As illustrated in FIG. 1E, section 110 of the deal sheet includes information about the current product. The information about the current product may include any suitable information, including but not limited to a product identifier that preferably uniquely identifies the product (e.g., a vehicle identification number or VIN or the like), a class identifier identifying a group of models, a series identifier identifying a particular model, a model year, a make, a model, or the like. The information about the current product may be obtained from any suitable resource, including but not limited to a governmental agency (e.g., a department of motor vehicles), the current product's manufacturer, a local distributor of the current product (e.g., the local car dealership that sold the current product or the like), an online database of transactions, or the like. The information about the current product may be added to the system in any suitable manner (e.g., including but not limited to manual entry, automated entry, manual importation, automatic importation, static addition, dynamic addition, or the like) and using any suitable form of data (e.g., database, flat file, or the like). In some instances, the local car dealership that sold the current product may have some or all of the information about the current product in a software system from which the information may be obtained. In some instances, the current product's manufacturer may have some or all of the information about the current agreement in a website from which the information may be obtained.

As illustrated in FIG. 1E, section 112 includes information about the current agreement, which may include any suitable information, including but not limited to the date the agreement started, the date the agreement ends, the original capitalized cost (or amount financed), the end of term residual (or deferred) payment, the term of the agreement, a base periodic payment (which may be pre tax in certain states), an actual periodic payment (which may be post-tax in certain states), the payoff amount (e.g., the amount owed to the lender to satisfy the agreement), a date until which the lender will accept the payoff amount in satisfaction of the agreement (e.g., a date representing the end of a ten-day period or other suitable period), a trade-in value associated with the product under the agreement, a trade equity (e.g., the trade-in value less the payoff amount), and a security deposit (if any) held by the lender. In one embodiment, the trade-in value is an average of trade-in values over a suitable period, which values may be obtained from one or more suitable sources. In one embodiment, values over a ten-year period are obtained from an online auction website and grouped by a suitable geographic region. In one embodiment, the trade-in value is manually adjustable. Trade-in values may be selected from any suitable location, including but not limited to one or more car dealerships. In one embodiment, trade-in values may have associated assumptions (e.g., mileage, condition, or the like). Of course, any suitable method for calculating a trade-in value may be used. The term “trade-in value” is a broad term and is used herein in its ordinary sense and further includes without limitation aspects of some embodiments disclosed herein. As illustrated in FIG. 1E, section 114 includes additional information concerning the current agreement, including the number of payments the client has made under the agreement, the number of payments remaining under the agreement, the number of times (if any) the client has made late payments (including payments 30 days late, 60 days late, 90 days late, or the like), and the total of remaining payments and any additional fees to conclude the agreement as scheduled under the agreement.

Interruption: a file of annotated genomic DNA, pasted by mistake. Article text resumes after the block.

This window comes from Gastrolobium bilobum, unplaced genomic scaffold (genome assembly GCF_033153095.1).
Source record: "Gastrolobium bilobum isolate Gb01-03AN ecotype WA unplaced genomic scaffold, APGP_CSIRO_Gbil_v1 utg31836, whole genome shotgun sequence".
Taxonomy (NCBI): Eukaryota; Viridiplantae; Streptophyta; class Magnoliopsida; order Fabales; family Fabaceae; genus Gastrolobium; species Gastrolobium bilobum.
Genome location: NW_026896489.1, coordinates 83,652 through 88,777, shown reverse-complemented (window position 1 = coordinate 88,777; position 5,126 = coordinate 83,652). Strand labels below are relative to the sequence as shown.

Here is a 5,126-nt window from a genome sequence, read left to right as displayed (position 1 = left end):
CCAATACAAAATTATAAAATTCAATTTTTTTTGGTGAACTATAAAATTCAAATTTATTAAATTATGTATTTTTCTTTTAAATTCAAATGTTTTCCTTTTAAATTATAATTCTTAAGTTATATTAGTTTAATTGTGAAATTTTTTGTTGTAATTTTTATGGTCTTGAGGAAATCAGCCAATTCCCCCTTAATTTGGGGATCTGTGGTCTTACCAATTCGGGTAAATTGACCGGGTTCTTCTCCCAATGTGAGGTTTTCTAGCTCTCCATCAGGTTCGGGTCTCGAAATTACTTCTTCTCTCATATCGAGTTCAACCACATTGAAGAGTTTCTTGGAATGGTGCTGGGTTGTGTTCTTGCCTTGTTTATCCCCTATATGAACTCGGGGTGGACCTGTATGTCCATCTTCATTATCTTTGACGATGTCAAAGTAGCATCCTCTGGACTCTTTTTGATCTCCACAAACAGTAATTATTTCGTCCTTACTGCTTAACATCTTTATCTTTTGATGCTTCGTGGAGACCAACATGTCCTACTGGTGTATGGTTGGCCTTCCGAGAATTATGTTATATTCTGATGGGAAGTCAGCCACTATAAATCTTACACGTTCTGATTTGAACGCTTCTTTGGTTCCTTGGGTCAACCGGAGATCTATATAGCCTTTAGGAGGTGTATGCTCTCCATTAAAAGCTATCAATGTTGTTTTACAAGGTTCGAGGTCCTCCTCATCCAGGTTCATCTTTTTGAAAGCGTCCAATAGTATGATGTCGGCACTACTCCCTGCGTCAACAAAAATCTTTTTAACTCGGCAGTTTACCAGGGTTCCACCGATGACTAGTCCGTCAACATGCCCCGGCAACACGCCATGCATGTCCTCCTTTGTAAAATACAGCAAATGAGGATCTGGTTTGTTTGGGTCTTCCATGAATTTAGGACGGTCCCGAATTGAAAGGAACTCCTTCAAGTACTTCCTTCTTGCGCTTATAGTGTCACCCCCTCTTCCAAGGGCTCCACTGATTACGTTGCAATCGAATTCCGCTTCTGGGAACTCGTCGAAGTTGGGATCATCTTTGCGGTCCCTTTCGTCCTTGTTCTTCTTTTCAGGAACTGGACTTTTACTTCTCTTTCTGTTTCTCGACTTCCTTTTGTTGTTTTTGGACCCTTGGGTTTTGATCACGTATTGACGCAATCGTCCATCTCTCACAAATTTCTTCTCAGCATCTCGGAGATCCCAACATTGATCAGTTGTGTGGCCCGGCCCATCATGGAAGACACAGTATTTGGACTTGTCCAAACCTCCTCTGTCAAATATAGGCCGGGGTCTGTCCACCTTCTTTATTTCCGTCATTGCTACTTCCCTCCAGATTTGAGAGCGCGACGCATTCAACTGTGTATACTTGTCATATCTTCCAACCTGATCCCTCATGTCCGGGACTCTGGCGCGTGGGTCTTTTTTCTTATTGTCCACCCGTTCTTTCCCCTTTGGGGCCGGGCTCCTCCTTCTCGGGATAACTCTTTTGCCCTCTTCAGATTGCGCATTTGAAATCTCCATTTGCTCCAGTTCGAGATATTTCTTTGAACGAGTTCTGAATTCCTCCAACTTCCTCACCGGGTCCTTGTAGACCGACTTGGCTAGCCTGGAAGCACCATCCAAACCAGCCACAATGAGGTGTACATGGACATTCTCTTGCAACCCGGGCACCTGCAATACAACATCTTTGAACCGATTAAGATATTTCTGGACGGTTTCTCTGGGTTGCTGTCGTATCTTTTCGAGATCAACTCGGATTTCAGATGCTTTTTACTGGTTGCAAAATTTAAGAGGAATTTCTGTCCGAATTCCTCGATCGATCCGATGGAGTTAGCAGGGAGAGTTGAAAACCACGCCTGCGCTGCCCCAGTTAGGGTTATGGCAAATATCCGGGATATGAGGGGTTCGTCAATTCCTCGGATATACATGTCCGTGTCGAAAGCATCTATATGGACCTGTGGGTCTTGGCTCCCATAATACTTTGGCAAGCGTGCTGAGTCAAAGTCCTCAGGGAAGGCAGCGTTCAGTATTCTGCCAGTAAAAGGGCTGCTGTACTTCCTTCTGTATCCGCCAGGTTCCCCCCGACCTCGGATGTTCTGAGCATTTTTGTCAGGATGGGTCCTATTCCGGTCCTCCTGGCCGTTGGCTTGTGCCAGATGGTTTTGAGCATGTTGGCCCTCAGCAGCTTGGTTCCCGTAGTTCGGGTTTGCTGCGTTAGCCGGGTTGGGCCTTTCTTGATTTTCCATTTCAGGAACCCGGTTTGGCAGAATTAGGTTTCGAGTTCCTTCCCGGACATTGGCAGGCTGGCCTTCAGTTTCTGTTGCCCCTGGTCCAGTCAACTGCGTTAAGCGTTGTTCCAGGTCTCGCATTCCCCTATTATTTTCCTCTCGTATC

The information about the current agreement (e.g., FIG. 1E) may be obtained from any suitable resource, including but not limited to the lender that financed the current agreement, a governmental agency (e.g., a department of motor vehicles), the current product's manufacturer, a local distributor of the current product (e.g., the local car dealership that sold the current product or the like), an online database of transactions, or the like. The information about the current agreement may be added to the system in any suitable manner (e.g., including but not limited to manual entry, automated entry, manual importation, automatic importation, static addition, dynamic addition, or the like) and using any suitable form of data (e.g., database, flat file, or the like). In some instances, the local car dealership that sold the current product may have some or all of the information about the current agreement in a software system from which the information may be obtained. In some instances, the current product's manufacturer may have some or all of the information about the current product in a website from which the information may be obtained.